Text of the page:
I’ll admit it: I was the student that tipped the teacher off that half of our English class, including me, was using SparkNotes to “read” “Twelfth Night” by Shakespeare, instead of actually reading the text itself. The site, which offered summaries of books on a chapter-by-chapter basis, was the best way to review novels before a quiz — or, was the best last-minute savior if you procrastinated too much and never got around to opening the book in the first place.

History in mind, it makes sense that the creators of everyone’s favorite procrastination tool, SparkNotes, are getting noticed by an edtech unicorn. LitCharts, an offshoot of SparkNotes, got scooped up today by a newly minted edtech unicorn, Course Hero. The price of the deal was undisclosed. That said, Course Hero last raised an $80 million Series B in August 2020, and assumedly a portion of that check went to this deal.

The creators of SparkNotes, Ben Florman and Justin Kestler, created LitCharts as an extension of their initial success. LitCharts provides notes, definitions and translations on over 2,000 literary texts. Similar to SparkNotes, LitCharts is all about making complex passages less complex. Course Hero founder Andrew Grauer estimates that about 30% of LitCharts’ subscribers are teachers and educators.

“We want to make sure that we have the best solution for a specific area, and then at the right moment in time, be able to make a really authentic recommendation of another tool or another offering that can be helpful for you [as a student],” Grauer said of Course Hero’s long-term ambition. That webbing — or connecting students from one resource to another — could be one of the benefits of virtual education, because there is essentially a history log of every error, stumble and pause that a student makes as they’re going through a lesson.

The heart of Course Hero, says Grauer, is to create a question-and-answer platform with extreme levels of specificity for students. It sells subscriptions to students that unlock access to all of its learning and teaching content, which include course-specific material created by teachers and publishers. Naturally, a big part of Course Hero’s strategy is to offer material on common subjects that students struggle with — English being one of those subjects.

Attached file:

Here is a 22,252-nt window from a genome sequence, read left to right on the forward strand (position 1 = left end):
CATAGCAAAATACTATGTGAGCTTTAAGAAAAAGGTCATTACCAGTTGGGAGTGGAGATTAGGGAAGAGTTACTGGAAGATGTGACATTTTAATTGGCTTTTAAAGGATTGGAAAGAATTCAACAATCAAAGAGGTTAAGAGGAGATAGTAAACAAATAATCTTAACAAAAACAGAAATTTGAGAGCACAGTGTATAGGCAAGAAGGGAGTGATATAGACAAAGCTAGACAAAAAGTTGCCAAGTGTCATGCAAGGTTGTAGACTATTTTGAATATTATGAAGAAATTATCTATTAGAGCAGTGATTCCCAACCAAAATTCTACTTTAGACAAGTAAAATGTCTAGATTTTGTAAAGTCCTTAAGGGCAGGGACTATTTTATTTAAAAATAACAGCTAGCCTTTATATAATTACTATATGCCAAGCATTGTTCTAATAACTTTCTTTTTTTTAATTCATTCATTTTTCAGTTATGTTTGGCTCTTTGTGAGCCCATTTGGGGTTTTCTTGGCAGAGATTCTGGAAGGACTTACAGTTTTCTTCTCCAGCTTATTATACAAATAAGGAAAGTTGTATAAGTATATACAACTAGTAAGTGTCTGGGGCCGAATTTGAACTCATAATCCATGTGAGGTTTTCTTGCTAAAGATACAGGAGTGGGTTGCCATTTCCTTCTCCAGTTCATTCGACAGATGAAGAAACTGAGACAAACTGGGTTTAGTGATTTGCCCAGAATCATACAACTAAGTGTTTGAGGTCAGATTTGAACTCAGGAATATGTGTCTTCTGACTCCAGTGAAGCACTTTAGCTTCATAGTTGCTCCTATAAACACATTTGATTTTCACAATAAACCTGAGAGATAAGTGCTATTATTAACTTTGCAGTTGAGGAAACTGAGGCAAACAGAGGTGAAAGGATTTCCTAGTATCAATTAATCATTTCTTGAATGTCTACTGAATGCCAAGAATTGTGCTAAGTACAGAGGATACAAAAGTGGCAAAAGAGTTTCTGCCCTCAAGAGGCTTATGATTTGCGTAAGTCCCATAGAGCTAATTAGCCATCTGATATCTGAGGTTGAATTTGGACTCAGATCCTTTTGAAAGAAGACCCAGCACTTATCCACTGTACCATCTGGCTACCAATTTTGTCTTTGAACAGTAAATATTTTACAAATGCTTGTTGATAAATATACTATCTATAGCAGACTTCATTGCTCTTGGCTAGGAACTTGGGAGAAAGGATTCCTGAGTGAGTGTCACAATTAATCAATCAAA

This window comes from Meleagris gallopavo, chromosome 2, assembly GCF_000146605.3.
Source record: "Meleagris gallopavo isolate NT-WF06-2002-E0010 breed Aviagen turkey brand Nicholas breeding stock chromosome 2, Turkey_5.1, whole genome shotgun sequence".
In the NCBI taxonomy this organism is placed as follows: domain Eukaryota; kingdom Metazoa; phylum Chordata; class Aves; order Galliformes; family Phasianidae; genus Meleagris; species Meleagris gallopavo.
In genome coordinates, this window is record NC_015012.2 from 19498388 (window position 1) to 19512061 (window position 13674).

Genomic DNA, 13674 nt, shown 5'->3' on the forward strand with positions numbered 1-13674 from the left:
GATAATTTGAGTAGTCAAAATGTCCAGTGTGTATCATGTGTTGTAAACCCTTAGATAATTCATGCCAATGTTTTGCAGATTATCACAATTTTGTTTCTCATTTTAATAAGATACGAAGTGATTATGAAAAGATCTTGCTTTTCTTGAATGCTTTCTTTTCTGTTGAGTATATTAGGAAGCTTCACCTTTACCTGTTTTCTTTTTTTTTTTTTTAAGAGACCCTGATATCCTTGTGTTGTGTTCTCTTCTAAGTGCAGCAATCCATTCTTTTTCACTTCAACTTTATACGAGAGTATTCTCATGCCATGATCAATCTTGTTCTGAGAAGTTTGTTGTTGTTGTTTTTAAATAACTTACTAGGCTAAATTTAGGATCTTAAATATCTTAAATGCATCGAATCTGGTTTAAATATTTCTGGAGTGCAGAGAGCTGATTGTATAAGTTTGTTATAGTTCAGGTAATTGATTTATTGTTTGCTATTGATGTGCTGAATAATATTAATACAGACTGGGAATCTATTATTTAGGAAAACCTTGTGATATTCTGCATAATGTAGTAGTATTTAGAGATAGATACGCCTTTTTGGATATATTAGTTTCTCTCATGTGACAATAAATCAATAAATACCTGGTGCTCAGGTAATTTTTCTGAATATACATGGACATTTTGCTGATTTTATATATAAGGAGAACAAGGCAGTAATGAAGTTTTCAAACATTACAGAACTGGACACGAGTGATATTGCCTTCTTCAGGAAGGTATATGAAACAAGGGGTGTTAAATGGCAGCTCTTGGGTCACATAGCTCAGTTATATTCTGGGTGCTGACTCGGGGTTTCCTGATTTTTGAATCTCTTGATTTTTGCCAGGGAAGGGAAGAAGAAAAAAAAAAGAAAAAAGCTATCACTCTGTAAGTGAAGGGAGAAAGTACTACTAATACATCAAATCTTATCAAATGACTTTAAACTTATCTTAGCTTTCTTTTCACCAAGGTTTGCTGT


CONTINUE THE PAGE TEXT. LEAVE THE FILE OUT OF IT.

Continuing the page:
“We’ve been looking at the data on the platform, and where students are actually getting stuck the most, where they need the most help, and where they are asking the most questions,” said Grauer. “And that’s quite informative.”

The company has been building out its literature library for the past five to six years. With LitCharts under its wing, Course Hero is putting a significant investment in its literature library, which is chockfull of videos, illustrations and notes on texts.

This is Course Hero’s second acquisition in the past eight months. In October, Course Hero acquired Symbolab, an artificial-intelligence-powered calculator that helps students answer and understand complex math questions. That deal helped bolster Course Hero’s math offering, and today’s acquisition should help Course Hero deepen its literature resources. Both of these brands will continue to operate independently — a choice that Grauer says is part of his operating thesis of supporting the “decentralized empowerment of entrepreneurs.”

“If you centralize everything, maybe there’s power to that [since] it all looks the same, but actually in doing [that too] many times … you can actually move slower and not be able to move fast and make decisions and make progress toward the goal because you’re optimizing for so many small specific use cases,” he said. The two recent startups that Course Hero acquired have been operating for over a decade, and Grauer thinks that their scale and brand power is worth keeping as is, instead of forcing into an umbrella brand.

Across its various platforms, Course Hero estimates that it will hit between 2 million to 3 million paid subscribers this year, up from 1 million subscribers the year prior.

 



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